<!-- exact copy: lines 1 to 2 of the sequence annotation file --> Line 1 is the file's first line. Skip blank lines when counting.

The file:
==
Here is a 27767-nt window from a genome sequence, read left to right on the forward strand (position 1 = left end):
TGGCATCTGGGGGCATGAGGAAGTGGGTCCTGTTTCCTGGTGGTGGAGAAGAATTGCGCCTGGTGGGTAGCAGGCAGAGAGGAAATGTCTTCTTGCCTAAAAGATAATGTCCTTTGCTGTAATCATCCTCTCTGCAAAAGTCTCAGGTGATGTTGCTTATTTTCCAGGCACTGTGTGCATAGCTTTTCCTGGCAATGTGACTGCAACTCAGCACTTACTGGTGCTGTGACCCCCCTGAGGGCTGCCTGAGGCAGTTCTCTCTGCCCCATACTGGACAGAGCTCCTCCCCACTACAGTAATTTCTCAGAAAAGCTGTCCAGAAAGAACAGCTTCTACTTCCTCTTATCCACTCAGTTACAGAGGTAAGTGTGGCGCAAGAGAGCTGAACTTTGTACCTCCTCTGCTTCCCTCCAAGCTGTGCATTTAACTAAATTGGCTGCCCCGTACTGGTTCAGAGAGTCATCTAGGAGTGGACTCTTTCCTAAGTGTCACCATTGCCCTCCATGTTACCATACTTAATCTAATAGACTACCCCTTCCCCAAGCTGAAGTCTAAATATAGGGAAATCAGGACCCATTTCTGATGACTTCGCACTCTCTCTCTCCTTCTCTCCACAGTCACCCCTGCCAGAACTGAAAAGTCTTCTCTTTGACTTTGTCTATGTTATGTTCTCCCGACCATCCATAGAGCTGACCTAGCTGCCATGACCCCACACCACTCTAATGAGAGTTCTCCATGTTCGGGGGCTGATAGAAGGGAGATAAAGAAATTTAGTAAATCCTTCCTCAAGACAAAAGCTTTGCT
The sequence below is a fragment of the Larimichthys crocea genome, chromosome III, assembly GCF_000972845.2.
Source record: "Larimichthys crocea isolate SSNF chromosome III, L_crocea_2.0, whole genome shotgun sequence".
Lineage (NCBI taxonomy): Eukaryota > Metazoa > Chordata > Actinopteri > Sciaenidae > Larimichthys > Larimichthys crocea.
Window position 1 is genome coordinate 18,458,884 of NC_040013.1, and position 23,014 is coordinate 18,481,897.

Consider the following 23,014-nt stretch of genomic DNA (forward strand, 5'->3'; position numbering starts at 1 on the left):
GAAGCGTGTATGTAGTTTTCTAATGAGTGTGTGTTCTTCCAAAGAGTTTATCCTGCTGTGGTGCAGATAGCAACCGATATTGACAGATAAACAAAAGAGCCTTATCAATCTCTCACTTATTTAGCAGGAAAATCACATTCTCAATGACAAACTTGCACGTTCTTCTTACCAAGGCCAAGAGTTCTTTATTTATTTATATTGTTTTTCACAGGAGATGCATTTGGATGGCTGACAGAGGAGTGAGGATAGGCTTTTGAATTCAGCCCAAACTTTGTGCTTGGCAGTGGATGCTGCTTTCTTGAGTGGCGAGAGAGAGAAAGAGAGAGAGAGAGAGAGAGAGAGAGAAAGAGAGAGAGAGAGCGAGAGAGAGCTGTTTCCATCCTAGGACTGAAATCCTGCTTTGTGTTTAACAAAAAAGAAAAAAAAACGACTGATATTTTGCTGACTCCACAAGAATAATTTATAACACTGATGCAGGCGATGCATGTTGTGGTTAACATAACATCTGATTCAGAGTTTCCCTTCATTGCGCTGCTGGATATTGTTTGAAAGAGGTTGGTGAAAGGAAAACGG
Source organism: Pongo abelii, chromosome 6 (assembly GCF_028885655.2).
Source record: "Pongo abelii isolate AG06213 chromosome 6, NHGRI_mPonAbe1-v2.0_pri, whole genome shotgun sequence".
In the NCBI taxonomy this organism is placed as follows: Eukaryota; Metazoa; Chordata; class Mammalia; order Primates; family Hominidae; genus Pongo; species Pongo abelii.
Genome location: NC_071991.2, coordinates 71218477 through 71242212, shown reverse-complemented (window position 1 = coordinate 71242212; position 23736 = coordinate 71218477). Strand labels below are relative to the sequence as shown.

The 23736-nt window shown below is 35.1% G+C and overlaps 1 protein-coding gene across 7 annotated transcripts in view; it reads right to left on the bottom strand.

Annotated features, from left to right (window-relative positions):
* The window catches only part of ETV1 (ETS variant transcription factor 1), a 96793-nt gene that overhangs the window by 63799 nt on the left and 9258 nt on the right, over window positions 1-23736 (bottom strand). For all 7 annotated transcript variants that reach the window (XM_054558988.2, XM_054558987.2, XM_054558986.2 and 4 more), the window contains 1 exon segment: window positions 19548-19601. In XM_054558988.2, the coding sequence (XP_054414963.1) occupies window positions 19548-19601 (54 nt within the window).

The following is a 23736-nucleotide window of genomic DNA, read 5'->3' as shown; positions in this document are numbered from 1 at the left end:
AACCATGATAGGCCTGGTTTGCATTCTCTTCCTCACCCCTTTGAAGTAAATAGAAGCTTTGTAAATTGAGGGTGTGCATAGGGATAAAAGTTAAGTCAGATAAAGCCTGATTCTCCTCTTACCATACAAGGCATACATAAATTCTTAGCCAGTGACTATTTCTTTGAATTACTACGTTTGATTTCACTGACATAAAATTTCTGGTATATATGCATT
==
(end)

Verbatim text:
Here is a 27767-nt window from a genome sequence, read left to right on the forward strand (position 1 = left end):
TGGCATCTGGGGGCATGAGGAAGTGGGTCCTGTTTCCTGGTGGTGGAGAAGAATTGCGCCTGGTGGGTAGCAGGCAGAGAGGAAATGTCTTCTTGCCTAAAAGATAATGTCCTTTGCTGTAATCATCCTCTCTGCAAAAGTCTCAGGTGATGTTGCTTATTTTCCAGGCACTGTGTGCATAGCTTTTCCTGGCAATGTGACTGCAACTCAGCACTTACTGGTGCTGTGACCCCCCTGAGGGCTGCCTGAGGCAGTTCTCTCTGCCCCATACTGGACAGAGCTCCTCCCCACTACAGTAATTTCTCAGAAAAGCTGTCCAGAAAGAACAGCTTCTACTTCCTCTTATCCACTCAGTTACAGAGGTAAGTGTGGCGCAAGAGAGCTGAACTTTGTACCTCCTCTGCTTCCCTCCAAGCTGTGCATTTAACTAAATTGGCTGCCCCGTACTGGTTCAGAGAGTCATCTAGGAGTGGACTCTTTCCTAAGTGTCACCATTGCCCTCCATGTTACCATACTTAATCTAATAGACTACCCCTTCCCCAAGCTGAAGTCTAAATATAGGGAAATCAGGACCCATTTCTGATGACTTCGCACTCTCTCTCTCCTTCTCTCCACAGTCACCCCTGCCAGAACTGAAAAGTCTTCTCTTTGACTTTGTCTATGTTATGTTCTCCCGACCATCCATAGAGCTGACCTAGCTGCCATGACCCCACACCACTCTAATGAGAGTTCTCCATGTTCGGGGGCTGATAGAAGGGAGATAAAGAAATTTAGTAAATCCTTCCTCAAGACAAAAGCTTTGCT